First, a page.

7. (25 Oct., 11:30 p.m.)
This is a postscript to the previous item (28) about the CUPE strike:

Be reassured that I do not intend actively to put students at a disadvantage who do not come to my classes. But no "notes" short of a videotape can capture everything in a lecture. I will do my best to provide good notes of what is done in class. I resent having to do this, but will do it. The fact that I have to do this is not the fault of any students, but of the whole union/management structure at York. I have not followed events closely enough to know how I feel about CUPE's cause (I would not know even if I spent many dozens of hours reading stuff). I know I have a low opinion of York's way of handling labour relations.

I will either use a different marking scheme for students who miss assignments/test, or give extensions of dates for completing those. I may use a mix of the two procedures. Not sure now.

6. (25 Oct., 12:40 p.m.)
In the event of a CUPE strike, I intend to go on teaching all my classes. I will just get off the TTC bus outside the picket lines and walk into campus and teach my classes.

Senate rules require me to make class notes or some such available to students who choose not to cross the picket lines. The last time there was a big strike at York, tons of students took it as a sign that they could just stop coming to classes and would somehow get free marks in the end. That is not how it goes. If your conscience requires you to stay off campus to support CUPE, then by all means do that. If not, come to class as usual. People who miss class will, as always, have a much harder time in my courses than people who do not.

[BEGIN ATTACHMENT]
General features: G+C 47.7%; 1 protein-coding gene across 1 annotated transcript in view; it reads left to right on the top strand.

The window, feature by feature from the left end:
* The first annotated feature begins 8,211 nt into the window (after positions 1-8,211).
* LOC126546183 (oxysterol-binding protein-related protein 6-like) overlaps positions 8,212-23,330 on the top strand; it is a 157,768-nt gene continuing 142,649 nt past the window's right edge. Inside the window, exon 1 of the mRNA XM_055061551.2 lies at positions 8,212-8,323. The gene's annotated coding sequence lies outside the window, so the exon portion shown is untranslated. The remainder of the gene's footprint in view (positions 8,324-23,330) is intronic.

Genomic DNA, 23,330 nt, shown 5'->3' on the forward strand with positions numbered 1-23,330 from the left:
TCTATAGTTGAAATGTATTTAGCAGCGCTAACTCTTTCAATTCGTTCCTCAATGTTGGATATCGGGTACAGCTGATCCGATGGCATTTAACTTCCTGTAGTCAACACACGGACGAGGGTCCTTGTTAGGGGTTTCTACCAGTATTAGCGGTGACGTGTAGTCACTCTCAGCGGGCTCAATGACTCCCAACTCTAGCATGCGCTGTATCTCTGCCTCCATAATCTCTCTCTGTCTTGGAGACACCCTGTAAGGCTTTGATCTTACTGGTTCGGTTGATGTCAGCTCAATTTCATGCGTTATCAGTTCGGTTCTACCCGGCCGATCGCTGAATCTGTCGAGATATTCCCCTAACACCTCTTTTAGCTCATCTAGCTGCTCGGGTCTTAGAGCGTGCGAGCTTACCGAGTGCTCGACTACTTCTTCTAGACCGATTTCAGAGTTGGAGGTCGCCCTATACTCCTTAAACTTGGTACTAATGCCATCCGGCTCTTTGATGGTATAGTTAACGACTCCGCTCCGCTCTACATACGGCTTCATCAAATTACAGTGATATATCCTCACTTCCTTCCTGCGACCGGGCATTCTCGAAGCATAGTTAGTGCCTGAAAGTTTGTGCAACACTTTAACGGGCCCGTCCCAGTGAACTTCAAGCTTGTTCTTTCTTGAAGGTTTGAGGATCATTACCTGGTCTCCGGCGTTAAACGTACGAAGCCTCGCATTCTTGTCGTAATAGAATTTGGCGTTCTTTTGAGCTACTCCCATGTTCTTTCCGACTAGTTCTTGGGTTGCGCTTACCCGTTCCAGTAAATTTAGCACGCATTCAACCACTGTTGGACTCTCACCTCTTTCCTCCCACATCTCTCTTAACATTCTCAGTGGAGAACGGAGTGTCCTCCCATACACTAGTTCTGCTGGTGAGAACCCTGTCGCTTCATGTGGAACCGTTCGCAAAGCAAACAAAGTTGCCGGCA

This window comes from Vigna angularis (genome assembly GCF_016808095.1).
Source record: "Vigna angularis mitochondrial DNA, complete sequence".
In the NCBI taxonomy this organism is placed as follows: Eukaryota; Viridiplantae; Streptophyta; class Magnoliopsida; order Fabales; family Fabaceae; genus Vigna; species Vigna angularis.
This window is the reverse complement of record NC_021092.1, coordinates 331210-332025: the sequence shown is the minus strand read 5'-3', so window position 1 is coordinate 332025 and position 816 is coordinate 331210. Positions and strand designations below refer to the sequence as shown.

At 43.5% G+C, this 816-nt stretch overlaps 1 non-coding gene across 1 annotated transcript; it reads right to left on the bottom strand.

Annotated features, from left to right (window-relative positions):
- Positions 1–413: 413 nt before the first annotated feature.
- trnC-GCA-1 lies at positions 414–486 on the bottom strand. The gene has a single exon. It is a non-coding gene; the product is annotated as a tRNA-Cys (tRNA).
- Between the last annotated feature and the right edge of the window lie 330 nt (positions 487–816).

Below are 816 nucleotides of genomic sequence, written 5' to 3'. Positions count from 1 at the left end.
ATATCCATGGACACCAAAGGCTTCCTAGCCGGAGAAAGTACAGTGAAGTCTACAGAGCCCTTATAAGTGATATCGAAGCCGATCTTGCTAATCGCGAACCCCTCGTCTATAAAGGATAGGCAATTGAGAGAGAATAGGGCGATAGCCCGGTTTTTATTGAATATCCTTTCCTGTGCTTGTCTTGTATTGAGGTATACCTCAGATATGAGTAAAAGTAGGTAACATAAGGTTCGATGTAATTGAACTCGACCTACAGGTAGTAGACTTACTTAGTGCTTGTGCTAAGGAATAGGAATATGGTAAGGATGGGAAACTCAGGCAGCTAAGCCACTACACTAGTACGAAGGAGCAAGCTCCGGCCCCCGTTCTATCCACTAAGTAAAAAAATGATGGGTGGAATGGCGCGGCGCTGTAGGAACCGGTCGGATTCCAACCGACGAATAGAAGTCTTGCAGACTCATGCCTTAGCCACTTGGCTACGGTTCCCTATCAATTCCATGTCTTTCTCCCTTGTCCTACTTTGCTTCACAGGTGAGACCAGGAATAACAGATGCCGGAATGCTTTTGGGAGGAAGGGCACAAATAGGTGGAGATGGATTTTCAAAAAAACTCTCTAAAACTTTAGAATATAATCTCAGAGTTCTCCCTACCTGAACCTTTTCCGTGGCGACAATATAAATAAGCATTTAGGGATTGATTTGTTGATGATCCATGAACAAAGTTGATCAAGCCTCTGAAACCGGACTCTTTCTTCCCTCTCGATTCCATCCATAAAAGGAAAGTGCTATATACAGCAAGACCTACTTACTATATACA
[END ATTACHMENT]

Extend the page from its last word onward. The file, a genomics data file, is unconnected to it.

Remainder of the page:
5. (9 Oct., 5:50 p.m.)
Here is a file intended to help folks prepare for our test a week hence.

4. (8 Oct., 11:50 p.m.)
I do not yet have a marking scheme typed into this file, but there are solutions and comments in Assignment 2: solutions, comments, marking scheme. Will get a marking scheme typed in a.s.a.p.

3. (27 Sept., 2:15 a.m.)
Two announcements:

a) Math geeks: See the Putnam announcement below and also this file, on the Mathematical Modelling Competition.

b) Here is a file on Assignment 1: Solutions, comments and marking scheme.

2. (22 Sept., 11 p.m.)
Here are the hours when the MathLab (S525 Ross) is open:
Monday - Thursday 11 a.m. - 4 p.m., Friday noon - 3:30 p.m.
(See the course outline.)

1. (22 Sept., 12:05 p.m.)
Math nerds!! Think about taking the Putnam Exam!

The text is Linear Algebra with Applications, 3rd Edition, by W. Keith Nicholson.

Here is a link to a file on

study groups in mathematics courses

which you may find interesting. The file lives on the Math. Department's Undergraduate page, and was produced over the course of a couple of years as a collaboration between a few professors and upper-year students in the department. It is a little out of date. In particular, you should not at this point send e-mail to any individuals mentioned in that file, since the people involved may well have changed since a year ago.

I also must say that I would not have posted a file with as many errors in it as this one has (and various others linked to it have), but the files are worth looking at if you ignore the (mostly small) mistakes.

The Chief